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The Thin Line Between Winning and Losing

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How a few shots on goal can alter perception

Russell LaBounty-USA TODAY Sports

After a torrid December that carried through mid-January with the Capitals posting a 14-1-4 record, Braden Holtby and the team have cooled off a bit, dropping six of their last seven games (1-4-2). So what gives?

Goaltending, that's what (but it's not as bad as it sounds). Over the current seven-game stretch, the Caps' save percentage has regressed, though their score-adjusted possession numbers have actually improved. And while Justin Peters' struggles have been well documented, let's take a quick look at Holtby's recent numbers (all situations), via War On Ice:

Date Range Games Record Ad. SV% Low/48 Med/48 High/48 Sv%Low Sv% Medium Sv% High
12/4/14 - 1/14/15 19 14-1-4 93.50 10.79 5.77 5.66 .970 .963 .876
1/15/15 - 2/3/15 5 1-2-2 92.13 9.13 5.31 6.80 .953 .880 .875

There's a slight uptick in the number of high-danger shots Holtby's been seeing, but he's been stopping them at the same rate as before; there's been a bit of a downturn in the low- and medium-danger shots he's faced and... look at that - he's let in a handful more of these goals than he would have at his previous pace. It happens.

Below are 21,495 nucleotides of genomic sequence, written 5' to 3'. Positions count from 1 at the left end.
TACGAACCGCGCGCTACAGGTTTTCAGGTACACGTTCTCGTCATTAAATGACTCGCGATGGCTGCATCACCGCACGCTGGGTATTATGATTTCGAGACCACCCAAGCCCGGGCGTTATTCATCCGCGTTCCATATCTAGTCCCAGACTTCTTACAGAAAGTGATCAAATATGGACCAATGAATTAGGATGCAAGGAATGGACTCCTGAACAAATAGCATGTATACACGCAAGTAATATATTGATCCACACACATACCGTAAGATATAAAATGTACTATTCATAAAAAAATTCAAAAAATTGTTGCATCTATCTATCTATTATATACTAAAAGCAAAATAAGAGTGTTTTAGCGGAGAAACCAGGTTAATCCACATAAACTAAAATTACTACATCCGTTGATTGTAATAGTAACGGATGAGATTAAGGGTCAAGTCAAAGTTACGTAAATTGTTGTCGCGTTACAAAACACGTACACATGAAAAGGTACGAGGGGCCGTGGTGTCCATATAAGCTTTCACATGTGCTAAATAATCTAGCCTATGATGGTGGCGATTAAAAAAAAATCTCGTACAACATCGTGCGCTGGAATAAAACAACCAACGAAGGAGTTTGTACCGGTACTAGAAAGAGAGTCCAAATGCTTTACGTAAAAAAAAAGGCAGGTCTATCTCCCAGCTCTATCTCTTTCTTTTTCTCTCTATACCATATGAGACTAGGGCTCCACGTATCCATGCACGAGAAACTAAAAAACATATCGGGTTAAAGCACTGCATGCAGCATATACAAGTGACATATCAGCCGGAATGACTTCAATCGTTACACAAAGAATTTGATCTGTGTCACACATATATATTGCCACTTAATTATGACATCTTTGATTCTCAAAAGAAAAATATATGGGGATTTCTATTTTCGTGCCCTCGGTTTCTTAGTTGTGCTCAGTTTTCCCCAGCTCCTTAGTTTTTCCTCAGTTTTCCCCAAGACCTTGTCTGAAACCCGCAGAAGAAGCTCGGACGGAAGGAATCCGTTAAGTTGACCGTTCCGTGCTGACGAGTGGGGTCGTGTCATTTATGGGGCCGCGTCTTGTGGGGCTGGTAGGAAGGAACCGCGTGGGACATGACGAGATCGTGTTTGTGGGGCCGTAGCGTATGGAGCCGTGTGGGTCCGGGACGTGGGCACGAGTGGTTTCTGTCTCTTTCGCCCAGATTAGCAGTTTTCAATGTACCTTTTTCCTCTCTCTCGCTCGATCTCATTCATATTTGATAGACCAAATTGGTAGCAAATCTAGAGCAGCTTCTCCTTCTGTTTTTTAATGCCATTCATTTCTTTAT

Now, it's worth noting that of those five games, the last two have been spectacular efforts by Holtby - two games in which he didn't allow a single goal in regulation (Pittsburgh and Montreal). That being said, those two strong games did follow a rather mediocre stretch of three (NSH, EDM, CBJ). Here is a graphical look at Holtby's Adjusted Save Percentage throughout the season in a 2 game rolling graph:

Holtby rolling

Point being, of course, that most of the season (certainly since Thanksgiving) Holtby has been awesome, and when the team was playing rather average hockey he was able to lead them to points in 18 of 19 outings. Holtby wasn't going to continue standing on his head forever, and a few poor outcomes shouldn't change how people perceive this team. Even still, if the Caps had been able to hold late third period leads against Nashville and Edmonton and gotten even a single favorable bounce off the post behind Carey Price in Montreal, the Caps would be on a 4-3-0 run instead of 1-4-2... and no one would be asking "Why are the Caps struggling?"